Nitrogen use, the endgame

Well the rain just stopped falling in time. Wet ground had just begun to resemble the difficult May of 2006. Cows were leaving holes where they were placing their feet. These holes were filling with water, and the possibility of them being dry again by Christmas was remote.

And the real killer of the lot? The leaves of the grass plant had started to turn yellow on soils that had been saturated once too often.

Again, I had not seen this since May 2006. Not that there was a lot of grass on such fields anyway. This yellowing is purely due to the fact that the plant is totally deficient in nitrogen.

It also probably has a protein content of about 14pc, when the grass plant should have 21-22pc. Feed cows enough of this stuff and a half gallon of milk will disappear quickly. Whether such fields had got a bag of nitrogen or not in early August made no difference. Once soils are saturated all the air pockets fill with water.

Our normally friendly bacteria now become our enemies. They denitrify the nitrogen present, with the result that it disappears into the atmosphere.

And the result? A grass plant that turns yellow due to nitrogen deficiency. Such paddocks should have received at least a bag of CAN last week. They will not grow any grass worth talking about without it.

I would have thought that August was a good month for grass growth, at lease on dry soils in any case. But, dairy farmers coming along to discussion groups with grass covers completed are painting a more mixed picture.

The rainfall has played havoc with nitrogen application, with the result that paddocks that received their nitrogen application in the good weather last week were receiving it two to three weeks later than the planned date.

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Grass growth rates are declining weekly now. The last growth rate figures I received from Curtin's farm in Moorepark showed a growth rate of 66kg/ha/day.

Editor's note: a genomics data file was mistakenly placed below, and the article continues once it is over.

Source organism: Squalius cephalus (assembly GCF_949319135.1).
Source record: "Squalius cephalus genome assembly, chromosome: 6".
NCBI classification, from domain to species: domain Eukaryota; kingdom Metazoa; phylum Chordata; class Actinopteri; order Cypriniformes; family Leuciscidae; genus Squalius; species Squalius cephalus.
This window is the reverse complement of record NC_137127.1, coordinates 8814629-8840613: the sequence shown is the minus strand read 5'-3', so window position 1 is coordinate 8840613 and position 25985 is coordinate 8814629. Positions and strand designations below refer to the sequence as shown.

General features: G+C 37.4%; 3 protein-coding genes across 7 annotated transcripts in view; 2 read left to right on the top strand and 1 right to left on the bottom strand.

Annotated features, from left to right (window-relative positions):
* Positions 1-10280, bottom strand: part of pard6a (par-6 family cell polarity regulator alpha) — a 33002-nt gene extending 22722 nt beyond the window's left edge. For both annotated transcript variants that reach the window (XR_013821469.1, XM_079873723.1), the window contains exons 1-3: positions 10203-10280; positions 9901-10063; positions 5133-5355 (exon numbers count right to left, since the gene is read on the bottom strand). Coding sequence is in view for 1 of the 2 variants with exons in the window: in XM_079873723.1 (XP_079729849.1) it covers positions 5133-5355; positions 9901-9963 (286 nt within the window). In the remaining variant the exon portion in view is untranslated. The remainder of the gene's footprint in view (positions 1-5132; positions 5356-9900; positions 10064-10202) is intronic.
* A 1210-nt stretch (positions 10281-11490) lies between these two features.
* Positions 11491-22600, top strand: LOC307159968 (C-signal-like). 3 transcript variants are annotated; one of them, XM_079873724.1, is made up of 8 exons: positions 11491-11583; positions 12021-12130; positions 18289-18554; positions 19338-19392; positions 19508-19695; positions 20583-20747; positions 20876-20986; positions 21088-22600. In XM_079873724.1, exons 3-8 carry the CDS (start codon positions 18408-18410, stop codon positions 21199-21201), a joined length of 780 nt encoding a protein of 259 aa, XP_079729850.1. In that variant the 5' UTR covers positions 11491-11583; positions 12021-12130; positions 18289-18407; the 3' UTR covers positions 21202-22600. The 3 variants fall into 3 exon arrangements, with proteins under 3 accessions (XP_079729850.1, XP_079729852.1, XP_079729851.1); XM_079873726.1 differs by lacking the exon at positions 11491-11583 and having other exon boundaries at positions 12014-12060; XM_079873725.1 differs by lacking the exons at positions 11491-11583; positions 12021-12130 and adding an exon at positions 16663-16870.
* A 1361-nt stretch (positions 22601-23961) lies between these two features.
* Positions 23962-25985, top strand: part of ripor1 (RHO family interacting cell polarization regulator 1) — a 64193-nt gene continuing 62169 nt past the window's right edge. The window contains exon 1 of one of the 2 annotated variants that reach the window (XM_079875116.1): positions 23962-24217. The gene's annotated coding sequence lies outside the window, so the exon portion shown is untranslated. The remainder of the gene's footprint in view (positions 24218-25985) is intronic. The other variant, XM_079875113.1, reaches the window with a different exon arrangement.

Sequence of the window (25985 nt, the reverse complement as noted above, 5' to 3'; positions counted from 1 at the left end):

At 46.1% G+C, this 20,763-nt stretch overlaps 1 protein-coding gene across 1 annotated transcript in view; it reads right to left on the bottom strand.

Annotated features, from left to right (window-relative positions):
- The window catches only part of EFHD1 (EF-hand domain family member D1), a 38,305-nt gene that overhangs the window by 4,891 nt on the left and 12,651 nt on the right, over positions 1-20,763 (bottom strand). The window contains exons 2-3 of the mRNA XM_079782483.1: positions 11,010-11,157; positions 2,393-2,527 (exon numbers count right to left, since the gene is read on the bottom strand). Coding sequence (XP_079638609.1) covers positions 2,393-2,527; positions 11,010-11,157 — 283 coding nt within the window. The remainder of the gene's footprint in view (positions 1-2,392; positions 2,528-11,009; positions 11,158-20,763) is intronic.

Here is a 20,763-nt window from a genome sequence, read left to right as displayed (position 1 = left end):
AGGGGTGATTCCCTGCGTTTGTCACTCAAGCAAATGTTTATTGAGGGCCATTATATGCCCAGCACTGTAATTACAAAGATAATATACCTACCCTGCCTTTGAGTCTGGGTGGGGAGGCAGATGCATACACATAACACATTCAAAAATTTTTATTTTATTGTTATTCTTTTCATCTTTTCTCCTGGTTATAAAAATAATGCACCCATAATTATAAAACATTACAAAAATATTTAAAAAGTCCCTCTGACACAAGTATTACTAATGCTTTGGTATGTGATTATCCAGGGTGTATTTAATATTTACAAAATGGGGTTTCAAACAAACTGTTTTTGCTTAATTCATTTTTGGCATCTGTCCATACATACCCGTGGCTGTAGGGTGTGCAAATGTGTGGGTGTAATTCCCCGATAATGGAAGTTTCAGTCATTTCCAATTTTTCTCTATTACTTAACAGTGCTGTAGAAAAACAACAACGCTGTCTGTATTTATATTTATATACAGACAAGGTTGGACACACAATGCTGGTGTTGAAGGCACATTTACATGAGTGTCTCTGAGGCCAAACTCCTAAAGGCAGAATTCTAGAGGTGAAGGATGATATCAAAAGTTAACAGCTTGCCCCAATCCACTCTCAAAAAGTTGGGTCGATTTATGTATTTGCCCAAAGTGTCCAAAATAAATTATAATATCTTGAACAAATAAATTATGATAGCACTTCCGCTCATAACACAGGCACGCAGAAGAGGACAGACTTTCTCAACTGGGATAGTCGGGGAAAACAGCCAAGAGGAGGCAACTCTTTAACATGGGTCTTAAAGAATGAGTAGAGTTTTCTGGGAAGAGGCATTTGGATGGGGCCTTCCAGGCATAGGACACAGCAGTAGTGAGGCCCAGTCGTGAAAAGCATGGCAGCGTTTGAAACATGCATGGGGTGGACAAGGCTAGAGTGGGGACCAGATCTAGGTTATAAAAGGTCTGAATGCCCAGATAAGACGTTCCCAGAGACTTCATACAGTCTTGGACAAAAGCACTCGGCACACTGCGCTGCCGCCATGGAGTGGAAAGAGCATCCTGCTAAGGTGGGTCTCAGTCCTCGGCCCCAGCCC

This is still a decent figure. However, such growth rates are at the top end of the scale.

The growth rates figures for the Teagasc farms in Kilmaley, Co Clare, was 36kg of dry matter per hectare. So, some paddocks on the wet soils were hardly growing any grass at all.

What now for nitrogen application? This Friday is the last day that bagged nitrogen can be spread on REPS farms. Farms, outside of REPS have only until September 15.

Nitrogen spread on September 1 will contribute to grass growth for the next six weeks, up to the middle of October.

Any grass growth occurring after that date will be due to background nitrogen (i.e. nitrogen released by the soil only).

Will nitrogen spread today give a better response than nitrogen spread on September 15? Obviously it will. We will have shorter days by September 15 and soil temperature will be on the decline also. However, on non-REPS farms, it makes no sense to spread all the remaining nitrogen this week.

I would wait until the end of the first week. It's a compromise between trying to avail of a better response and going as late as possible.

Some fields will respond better to nitrogen than others. Reseeds, done in the last few years, or fields where two cuts of silage were taken will give a better response than fields that have received nitrogen after each grazing.

While one bag of CAN per acre is plenty in the latter case, up to 40units/ac can be justified in the former.

It is critical to walk the farm once a week at present. Farm covers of 300kg/cow at the moment will make the target of 500kg/cow by mid-September difficult to achieve. Rotation length should be at 30 days by now. If it is still in the mid-twenties, take action before it is too late.


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